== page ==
I ended up switching my online school again. This, added with other big changes, was the final straw that broke me. My relationship with the people around me was going down the drain; someone I’d trusted with my future had disappeared, and I knew I had to get out of my home. Except, my old teachers were not willing to write me any recommendations to American colleges, and my plans of over six years in the making came crashing down.
Then the pandemic hit.
I feel so bad saying this, but this was what ultimately helped me stop. Like, literally, the world hit a break, and I was forced to stop. I had to take a close look at where I’d driven my life to–off a cliff.
Our family had officially broken down. I still tried to fill my life with more things–more blogging, more writing, more studying, anything, really, if only I didn’t have to think about what was happening–and this time, my family shook me awake. They banned me from doing anything. And I’m so grateful they did that, even though at the time I resented them.
Through lots of prayers and finally meeting someone willing to mentor me, I began to realise that I’d been severely depressed…and I wasn’t okay. I finally took time to rest, going back to where I’d started–back to God. I still struggle from time to time with being an overachiever trying to mute everything with hard work, yet through taking life at a slower pace, I’ve learnt this vital principle: It’s okay not to be okay.
The Things I Learnt:
- When you’re burnt out, stop what you’re doing at that exact moment. The world won’t end even if you stop.
- When someone asks you, “How are you doing?” and you’re not doing well, don’t say you’re fine. Sure, you might make other people uncomfortable, but that’s better than making it a habit of lying to yourself. It will take h**l of an effort to break with God’s grace alone. (Excuse my language. That’s how strong my sentiments lie.)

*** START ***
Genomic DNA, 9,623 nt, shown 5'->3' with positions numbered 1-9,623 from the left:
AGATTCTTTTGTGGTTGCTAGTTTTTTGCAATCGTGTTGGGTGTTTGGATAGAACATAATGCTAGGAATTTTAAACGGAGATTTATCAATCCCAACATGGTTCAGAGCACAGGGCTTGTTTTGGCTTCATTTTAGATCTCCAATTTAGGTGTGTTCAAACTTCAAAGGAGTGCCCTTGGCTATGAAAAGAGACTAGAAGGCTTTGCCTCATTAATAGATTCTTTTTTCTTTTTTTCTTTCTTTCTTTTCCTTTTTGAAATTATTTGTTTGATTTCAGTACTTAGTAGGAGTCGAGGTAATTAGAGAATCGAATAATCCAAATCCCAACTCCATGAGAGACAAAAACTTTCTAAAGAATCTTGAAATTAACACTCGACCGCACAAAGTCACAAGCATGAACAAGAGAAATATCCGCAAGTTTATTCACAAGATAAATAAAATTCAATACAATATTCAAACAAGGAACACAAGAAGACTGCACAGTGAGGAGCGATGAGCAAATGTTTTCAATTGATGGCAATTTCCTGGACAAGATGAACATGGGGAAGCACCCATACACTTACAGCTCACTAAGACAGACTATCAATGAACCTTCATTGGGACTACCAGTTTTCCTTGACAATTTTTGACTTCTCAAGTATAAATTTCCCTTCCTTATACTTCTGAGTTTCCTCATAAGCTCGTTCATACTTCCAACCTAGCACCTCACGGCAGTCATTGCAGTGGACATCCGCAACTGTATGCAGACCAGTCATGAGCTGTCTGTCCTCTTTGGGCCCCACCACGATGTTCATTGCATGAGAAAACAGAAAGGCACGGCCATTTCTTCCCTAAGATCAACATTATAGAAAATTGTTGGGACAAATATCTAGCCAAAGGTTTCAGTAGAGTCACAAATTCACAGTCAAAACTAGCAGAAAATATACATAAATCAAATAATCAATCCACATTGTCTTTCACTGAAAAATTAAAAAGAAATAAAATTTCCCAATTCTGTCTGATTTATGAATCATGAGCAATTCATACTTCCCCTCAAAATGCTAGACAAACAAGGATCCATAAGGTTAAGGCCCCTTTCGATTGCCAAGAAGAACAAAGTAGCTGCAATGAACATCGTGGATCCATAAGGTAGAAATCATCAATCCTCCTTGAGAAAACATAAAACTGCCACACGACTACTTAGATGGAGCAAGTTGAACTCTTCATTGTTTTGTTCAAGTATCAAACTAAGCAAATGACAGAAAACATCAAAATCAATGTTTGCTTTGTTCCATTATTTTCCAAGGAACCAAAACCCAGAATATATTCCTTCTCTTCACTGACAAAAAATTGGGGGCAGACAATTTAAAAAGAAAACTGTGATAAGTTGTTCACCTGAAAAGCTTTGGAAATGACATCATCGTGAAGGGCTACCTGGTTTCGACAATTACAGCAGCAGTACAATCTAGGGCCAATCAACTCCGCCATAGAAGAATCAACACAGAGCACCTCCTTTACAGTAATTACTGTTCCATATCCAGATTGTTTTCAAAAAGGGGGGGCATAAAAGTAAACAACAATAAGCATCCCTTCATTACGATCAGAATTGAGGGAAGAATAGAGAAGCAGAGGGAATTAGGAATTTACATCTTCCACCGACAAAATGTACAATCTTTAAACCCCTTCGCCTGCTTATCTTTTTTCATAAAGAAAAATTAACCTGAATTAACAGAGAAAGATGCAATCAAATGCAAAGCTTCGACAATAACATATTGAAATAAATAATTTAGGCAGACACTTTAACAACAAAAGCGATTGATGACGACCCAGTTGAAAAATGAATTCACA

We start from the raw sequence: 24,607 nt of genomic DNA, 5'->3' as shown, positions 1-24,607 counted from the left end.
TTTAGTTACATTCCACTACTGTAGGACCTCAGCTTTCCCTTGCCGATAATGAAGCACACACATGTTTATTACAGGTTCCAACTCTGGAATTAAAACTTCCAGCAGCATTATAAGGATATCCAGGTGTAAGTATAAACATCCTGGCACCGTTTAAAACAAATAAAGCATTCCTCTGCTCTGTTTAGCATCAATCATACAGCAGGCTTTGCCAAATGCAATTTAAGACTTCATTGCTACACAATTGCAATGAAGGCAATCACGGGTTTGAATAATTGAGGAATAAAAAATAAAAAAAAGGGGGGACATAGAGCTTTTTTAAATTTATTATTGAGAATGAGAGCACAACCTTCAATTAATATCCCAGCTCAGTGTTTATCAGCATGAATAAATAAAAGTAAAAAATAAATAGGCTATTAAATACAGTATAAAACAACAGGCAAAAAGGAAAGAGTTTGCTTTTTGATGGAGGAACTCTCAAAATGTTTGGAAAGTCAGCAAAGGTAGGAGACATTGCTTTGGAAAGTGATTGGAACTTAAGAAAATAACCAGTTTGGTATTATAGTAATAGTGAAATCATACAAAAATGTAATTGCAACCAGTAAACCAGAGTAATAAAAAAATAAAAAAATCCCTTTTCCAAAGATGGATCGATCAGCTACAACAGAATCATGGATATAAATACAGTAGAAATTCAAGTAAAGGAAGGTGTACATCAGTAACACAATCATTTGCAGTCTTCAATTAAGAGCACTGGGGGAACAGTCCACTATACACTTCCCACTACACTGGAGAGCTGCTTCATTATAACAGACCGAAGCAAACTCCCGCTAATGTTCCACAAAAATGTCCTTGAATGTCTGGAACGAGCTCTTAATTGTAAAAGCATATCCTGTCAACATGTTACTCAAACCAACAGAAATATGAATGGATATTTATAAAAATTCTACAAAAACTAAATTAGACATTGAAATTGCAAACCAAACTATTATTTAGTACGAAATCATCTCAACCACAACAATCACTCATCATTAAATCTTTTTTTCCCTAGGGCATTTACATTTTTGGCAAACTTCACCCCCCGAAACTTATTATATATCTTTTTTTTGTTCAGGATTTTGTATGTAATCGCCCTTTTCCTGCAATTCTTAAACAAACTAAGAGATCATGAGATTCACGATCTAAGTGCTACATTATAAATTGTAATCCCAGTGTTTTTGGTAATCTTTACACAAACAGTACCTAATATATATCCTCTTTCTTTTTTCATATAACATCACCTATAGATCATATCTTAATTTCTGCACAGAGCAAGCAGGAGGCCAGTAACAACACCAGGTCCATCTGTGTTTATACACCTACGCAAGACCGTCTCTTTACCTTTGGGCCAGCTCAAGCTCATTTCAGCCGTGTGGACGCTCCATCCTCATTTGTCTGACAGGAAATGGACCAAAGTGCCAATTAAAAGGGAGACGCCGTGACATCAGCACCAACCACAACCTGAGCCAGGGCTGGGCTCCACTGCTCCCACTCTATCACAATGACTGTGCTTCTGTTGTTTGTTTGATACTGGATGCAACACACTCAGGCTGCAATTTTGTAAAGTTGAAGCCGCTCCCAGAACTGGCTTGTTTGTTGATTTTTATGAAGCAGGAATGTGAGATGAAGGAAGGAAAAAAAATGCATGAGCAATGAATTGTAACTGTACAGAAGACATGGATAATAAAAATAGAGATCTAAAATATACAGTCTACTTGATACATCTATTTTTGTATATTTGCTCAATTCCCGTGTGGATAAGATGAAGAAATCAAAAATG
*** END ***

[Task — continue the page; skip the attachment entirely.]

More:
- Don’t isolate yourself from others. Always make sure you have someone behind your back who’s in a better mental state than you’re in. If you feel like you don’t, try being honest and transparent in your struggle with someone you know. This might open new avenues and strengthen friendships.
- If you’re a believer, go back to His Word daily. One of the biggest problems I had was that I stopped taking time to soak in the Scriptures. Remember, God’s word is light and truth, offering comfort to those in need of it. Let Jesus carry your burdens instead of doing it all alone.
- Also, try reaching out to a pastor or someone at your church. (My first church experience was bad, but my second church family really helped me out. If you feel like you won’t be able to get the help you need at your church, maybe it’s a better idea to contact other churches. They’re still your family in Christ.)
- Be mindful of what you’re consuming, not just food but also media, the people around you, &c. When I was depressed, I tended to take in super dark media just to assure myself my situation wasn’t that bad. This is a terrible strategy and I wish I can go back and shake myself awake. There were also a lot of toxic people around me. Since resting, I’ve learnt to draw boundaries and not allow these things to get to me. Sometimes, it’s necessary to follow 1 Corinthians 10:23–“I have the right to do anything,” you say—but not everything is beneficial. “I have the right to do anything”—but not everything is constructive.
Lastly, I just want to add this: If you’re struggling, don’t hesitate to reach out to me, or anyone else in your life. There are always people out there who genuinely care about what’s happening to you and will forever blame themselves if they couldn’t notice you needed help. But sometimes, you have to take the first step.
I see you. God sees you. You were created in His image with an immeasurable plan so wonderful we have no way of knowing its full extent. You’re fearfully and wonderfully made, even before you were born, you were given a purpose and life. Trust in that.
And that’s My Depression Journey & What I Learnt From It.
Thank you for reading! Are you habitually taking time to stop and reflect? Do you practise mindfulness? What are some things that have helped you when you were feeling burnt out? Let me know in the comments below; I’d love to chat with you!